Donated bite suit helps with training

By JB Clark/NEMS Daily Journal

TUPELO – Tupelo’s K-9 police and their handlers are required by federal law to spend 16 hours each month honing their abilities tracking, drug detecting and bomb detecting, as well as their agility and apprehension – or biting.
Officer Walter Wilkerson said, much like an officer’s gun, the dog’s bite is a last resort. And also like an officer’s gun, the dog’s bite has to be well-trained so it is not misused.
“Having a dog that will apprehend someone is mainly used to protect life and property,” Wilkerson said. “We pride ourselves in being able to have the dog and not have to use it. Most people are scared to death of the dog.”
The way officers train the dogs to catch someone is by practicing on themselves, making a bite suit a handy piece of equipment.
Sean Wilbourn of Grenada donated his bite suit to the Tupelo Police Department in April after the death of his K-9 partner, Iwan.
The suit, which costs about $1,000, replaces an eight-year-old training suit used by the Tupelo Police Department’s K-9 unit.
Sgt. Terry Morgan said they will honor Iwan by putting the suit to good use training Iron, their newest dual purpose drug and patrol K-9.
The K-9 officers have three different specialties – drugs, bombs and patrols. Patrol dogs are trained in apprehension.
Wilkerson and Morgan practiced apprehension this week with Wilkerson’s K-9 partner, Pele.
As soon as Wilkerson gives the command, Pele shoots off toward the suspect, who in this case is Sgt. Morgan in a bite suit.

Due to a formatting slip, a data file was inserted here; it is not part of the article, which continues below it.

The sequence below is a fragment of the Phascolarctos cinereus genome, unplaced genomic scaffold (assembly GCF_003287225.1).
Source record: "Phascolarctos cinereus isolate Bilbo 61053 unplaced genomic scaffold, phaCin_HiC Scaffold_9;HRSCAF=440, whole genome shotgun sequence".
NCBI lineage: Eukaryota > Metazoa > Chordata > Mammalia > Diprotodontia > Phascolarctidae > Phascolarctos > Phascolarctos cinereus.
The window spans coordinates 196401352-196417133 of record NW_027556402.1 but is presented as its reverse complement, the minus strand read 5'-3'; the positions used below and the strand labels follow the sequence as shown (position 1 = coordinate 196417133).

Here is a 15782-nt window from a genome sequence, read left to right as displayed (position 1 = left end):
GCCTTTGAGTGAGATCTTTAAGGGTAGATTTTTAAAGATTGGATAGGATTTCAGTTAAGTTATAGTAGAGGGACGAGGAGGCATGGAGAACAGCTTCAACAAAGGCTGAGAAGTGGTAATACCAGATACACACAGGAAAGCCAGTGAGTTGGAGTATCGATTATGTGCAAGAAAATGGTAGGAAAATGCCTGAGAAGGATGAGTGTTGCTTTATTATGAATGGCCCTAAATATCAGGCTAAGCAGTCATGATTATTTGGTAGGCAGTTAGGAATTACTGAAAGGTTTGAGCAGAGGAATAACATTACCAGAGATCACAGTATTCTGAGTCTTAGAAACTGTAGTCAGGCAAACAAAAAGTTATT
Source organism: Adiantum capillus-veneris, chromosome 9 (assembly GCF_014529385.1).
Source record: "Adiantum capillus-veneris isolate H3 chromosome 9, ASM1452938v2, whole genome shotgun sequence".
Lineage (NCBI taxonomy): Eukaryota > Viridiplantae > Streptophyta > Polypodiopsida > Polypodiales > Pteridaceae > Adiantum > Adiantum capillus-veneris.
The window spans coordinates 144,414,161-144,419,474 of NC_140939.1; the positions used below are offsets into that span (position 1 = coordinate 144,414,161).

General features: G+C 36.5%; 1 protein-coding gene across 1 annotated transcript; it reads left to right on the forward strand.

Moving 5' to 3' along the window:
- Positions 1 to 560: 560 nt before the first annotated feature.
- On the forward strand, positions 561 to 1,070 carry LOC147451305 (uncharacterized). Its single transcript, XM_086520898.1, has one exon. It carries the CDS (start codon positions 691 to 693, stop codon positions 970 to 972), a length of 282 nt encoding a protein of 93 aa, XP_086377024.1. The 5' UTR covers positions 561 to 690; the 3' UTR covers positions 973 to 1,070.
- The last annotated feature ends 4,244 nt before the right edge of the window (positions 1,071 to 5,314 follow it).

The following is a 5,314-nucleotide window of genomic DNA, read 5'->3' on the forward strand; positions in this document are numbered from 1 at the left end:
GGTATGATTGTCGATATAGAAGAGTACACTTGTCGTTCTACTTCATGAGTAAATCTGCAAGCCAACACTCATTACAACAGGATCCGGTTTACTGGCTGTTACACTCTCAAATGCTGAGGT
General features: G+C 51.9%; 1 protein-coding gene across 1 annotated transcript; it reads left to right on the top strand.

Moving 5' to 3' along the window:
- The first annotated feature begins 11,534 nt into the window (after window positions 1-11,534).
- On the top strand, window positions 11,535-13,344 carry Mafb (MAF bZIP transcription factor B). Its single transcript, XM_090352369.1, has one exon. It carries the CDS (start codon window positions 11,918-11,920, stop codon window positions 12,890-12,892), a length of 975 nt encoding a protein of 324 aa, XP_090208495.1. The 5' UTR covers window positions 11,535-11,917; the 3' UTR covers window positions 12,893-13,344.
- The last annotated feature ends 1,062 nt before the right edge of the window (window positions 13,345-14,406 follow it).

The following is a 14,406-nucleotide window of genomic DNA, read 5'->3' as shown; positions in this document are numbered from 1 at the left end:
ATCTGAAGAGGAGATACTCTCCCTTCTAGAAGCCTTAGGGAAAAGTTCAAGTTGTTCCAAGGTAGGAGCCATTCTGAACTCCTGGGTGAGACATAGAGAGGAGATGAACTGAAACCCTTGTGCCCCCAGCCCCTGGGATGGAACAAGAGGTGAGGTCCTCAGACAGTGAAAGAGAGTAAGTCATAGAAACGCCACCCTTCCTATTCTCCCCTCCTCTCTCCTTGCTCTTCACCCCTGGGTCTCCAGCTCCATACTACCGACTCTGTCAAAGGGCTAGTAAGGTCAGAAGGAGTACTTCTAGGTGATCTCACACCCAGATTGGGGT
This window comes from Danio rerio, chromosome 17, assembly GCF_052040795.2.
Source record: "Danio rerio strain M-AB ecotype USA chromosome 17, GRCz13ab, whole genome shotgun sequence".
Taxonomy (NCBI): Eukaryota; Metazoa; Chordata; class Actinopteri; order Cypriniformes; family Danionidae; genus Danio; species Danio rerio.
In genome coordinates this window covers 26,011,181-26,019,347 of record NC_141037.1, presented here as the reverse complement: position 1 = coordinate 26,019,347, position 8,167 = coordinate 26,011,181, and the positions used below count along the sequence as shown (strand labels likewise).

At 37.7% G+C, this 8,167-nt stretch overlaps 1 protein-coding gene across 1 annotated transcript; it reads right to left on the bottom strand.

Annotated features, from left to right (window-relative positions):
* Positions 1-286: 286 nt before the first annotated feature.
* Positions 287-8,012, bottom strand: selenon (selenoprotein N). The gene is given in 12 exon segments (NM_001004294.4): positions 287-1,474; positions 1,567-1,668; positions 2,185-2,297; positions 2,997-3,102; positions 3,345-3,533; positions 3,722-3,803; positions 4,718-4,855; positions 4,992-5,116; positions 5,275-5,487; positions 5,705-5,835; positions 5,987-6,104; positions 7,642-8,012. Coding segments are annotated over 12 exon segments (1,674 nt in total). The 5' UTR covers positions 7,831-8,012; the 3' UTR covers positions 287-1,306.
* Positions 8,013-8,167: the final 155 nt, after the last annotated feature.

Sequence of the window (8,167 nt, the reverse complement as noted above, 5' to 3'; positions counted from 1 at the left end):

“My dog is going to bite the closest thing he can get to,” Wilkerson said. “If you have your arms pulled in to where he can’t get them, he’s going to bite the back of your leg or the closest thing he can get.”
Wilkerson said the dogs train with the suit but officers will cover it with a sheet or hide behind an obstacle so the dog is trained to apprehend the suspect and not the suit.
“The only time (a suspect) is going to get bit is if they don’t comply,” he said. “If someone has broken into a business or home and we catch them and they do what we tell them – stop and put their hands up – we’re not going to send the dog. If they come out and have a gun or run and don’t stop when we tell them to, then by all means we’re going to send the dog because I don’t know where they’re going. They could bust into your house and now I’ve got a hostage situation.”
The bite suit is just one of the many parts of the K-9 officers’ extensive training.
jb.clark@journalinc.com